Anthony Iacovitti and Family

Tributes~Anthony Iacovitti and Family

Anthony Iacovitti and Family
Download PDF

Date of Birth: 
Date of Death: 
November 28 1952

On November 28, 1952, Anthony Iacovitti, his wife Dorothy Barber and three of their children: Anthony Jr, age six, Barbara Marie age three, and John Allen age three months died in a plane crash of an air froces Globemaster transport near Tocoma, Washington with 32 other servicemen and their families. The plane was enroute to a base in Massachusetts, following two years active duty in Alaska. Their eight year old son Joseph survived but was in fair condition after the crash, being treated in a hospital near the scene of the crash.

The Icovitti's lived in Kissimmee for several years following World War II, in which the lieutenant served. Lt. Iacovitti was born in Bridgeport, Pennsylvania and his wife, Dorothy Barber was born in Sanford, Florida.

The bodies of the five Iacovitti family members were returned to Kissimmee, Florida in December. A rosary was said for the family at Grissoom Funeral Home Chapel and a requiem Mass was celebrated by Rev. Dunleavy at Holy Redeemer Catholic Church in Kissimmee. The family was interred in Bridgeport, Pennsylvania.

Additional information can be found: Orlando Sentinel, Dec. 8, 1952, p. 13.

This file made possible by: The State of Washington, Washington Department of Archaeology and Historic Preservation
HistoryLink File #8803 Used with permission.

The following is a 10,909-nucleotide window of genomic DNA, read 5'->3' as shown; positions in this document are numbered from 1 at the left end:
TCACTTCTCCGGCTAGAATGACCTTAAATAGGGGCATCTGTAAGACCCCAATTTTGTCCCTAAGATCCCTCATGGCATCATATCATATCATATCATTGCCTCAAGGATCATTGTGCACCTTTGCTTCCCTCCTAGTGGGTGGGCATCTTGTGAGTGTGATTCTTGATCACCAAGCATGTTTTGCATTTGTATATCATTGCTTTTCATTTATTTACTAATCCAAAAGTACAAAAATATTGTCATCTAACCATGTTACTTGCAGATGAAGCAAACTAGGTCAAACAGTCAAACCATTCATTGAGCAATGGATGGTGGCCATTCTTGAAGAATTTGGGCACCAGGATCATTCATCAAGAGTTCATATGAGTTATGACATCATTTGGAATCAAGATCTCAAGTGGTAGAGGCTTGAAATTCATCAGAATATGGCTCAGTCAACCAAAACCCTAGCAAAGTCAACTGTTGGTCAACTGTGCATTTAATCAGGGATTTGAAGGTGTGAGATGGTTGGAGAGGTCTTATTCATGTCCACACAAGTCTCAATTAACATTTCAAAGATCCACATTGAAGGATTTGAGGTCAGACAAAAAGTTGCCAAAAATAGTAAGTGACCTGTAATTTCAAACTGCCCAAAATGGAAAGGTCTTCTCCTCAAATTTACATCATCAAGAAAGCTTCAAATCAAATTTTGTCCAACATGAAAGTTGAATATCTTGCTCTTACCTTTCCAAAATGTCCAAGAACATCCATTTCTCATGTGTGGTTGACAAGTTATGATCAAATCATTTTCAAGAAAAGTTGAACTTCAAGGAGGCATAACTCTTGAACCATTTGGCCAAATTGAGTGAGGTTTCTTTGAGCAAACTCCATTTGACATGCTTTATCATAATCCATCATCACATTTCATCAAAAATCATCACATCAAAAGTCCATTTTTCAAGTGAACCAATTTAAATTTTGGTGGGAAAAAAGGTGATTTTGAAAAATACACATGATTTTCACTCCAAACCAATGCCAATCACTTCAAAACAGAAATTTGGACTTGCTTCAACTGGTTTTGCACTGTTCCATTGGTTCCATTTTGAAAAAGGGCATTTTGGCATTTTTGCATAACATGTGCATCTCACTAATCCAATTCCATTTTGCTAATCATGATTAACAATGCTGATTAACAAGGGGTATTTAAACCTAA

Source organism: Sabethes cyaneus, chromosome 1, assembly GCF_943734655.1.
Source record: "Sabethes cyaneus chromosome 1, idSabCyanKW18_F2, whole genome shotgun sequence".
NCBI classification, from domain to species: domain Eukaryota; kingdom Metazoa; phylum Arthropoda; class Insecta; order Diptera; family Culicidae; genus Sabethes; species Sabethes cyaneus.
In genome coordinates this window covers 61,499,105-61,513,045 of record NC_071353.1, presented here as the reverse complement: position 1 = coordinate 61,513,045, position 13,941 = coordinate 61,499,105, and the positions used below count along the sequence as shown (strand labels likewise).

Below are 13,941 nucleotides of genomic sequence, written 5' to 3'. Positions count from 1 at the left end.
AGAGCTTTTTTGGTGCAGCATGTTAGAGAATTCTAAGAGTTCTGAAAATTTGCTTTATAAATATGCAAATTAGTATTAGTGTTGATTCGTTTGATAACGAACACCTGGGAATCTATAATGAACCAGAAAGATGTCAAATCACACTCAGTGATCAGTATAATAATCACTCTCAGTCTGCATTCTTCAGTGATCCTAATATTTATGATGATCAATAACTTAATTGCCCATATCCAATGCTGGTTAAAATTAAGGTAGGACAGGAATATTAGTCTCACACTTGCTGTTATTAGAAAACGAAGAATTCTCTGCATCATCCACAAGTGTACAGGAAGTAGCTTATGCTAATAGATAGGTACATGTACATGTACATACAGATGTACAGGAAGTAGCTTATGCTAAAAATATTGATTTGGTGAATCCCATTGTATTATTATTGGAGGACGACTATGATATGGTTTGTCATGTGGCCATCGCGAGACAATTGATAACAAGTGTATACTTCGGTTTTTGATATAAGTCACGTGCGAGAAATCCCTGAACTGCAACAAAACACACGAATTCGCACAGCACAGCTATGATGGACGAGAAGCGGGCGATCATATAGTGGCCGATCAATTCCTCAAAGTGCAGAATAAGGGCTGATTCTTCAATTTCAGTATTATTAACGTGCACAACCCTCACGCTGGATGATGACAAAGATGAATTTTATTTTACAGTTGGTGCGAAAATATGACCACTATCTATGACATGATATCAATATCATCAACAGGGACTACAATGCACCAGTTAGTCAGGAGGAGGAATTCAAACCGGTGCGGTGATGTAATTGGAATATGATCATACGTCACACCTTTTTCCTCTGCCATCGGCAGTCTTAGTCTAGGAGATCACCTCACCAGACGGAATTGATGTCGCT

U.S. Air Force C-54G Skymaster crashes in Tacoma, killing 37 people, on November 28, 1952.

On November 28, 1952, a U.S. Air Force Douglas C-54G Skymaster, en route from Fairbanks, Alaska, carrying 39 people, crashes in South Tacoma while attempting to land in thick fog at McChord Air Force Base. The pilot decides to abort a ground-controlled approach to the runway and divert to Malmstrom Air Force Base in Great Falls, Montana. The aircraft, however, strikes the tops of two tall fir trees, crashes into a field and bursts into flames, killing 37 persons. A young airman and an 8-year-old boy, who lost five family members in the mishap, are the only survivors.

The Crash
On Friday, November 28, 1952, an Air Force C-54G, assigned to the Military Air Transport Service (MATS), 1701st Air Transport Wing at Malmstrom Air Force Base (AFB), Great Falls, Montana, was inbound from Ladd AFB, Fairbanks, Alaska, carrying 32 American servicemen and their dependents, and a crew of seven. At 12:30 a.m., the pilot, Captain Albert J. Fenton, radioed the McChord air traffic control tower for field conditions and was informed that visibility was approximately three-quarters of a mile. Captain Fenton was directed to execute a wide left-hand turn and descend for a ground-controlled landing from the south. As the aircraft neared the field, a thick fog bank, rising 300 feet high, suddenly developed, reducing visibility to near zero. At 12:48 a.m., Captain Fenton, now on final approach, decided to abort the landing and radioed the control tower that he was proceeding to Malmstrom AFB instead. Minutes later, witnesses telephoned the control tower and the Pierce County Sheriff’s Department to report a downed aircraft.

The Skymaster crashed into an open field (now Wards Lake Park) approximately one mile north of McChord AFB and one-half mile east of S Tacoma Way between S 84th and S 88th Streets in the unincorporated community of Lakewood. It barely missed the Edgewood Park apartments, 35 four-family units built to ease the military’s housing shortage during the Korean War (1950-1953), and other nearby homes.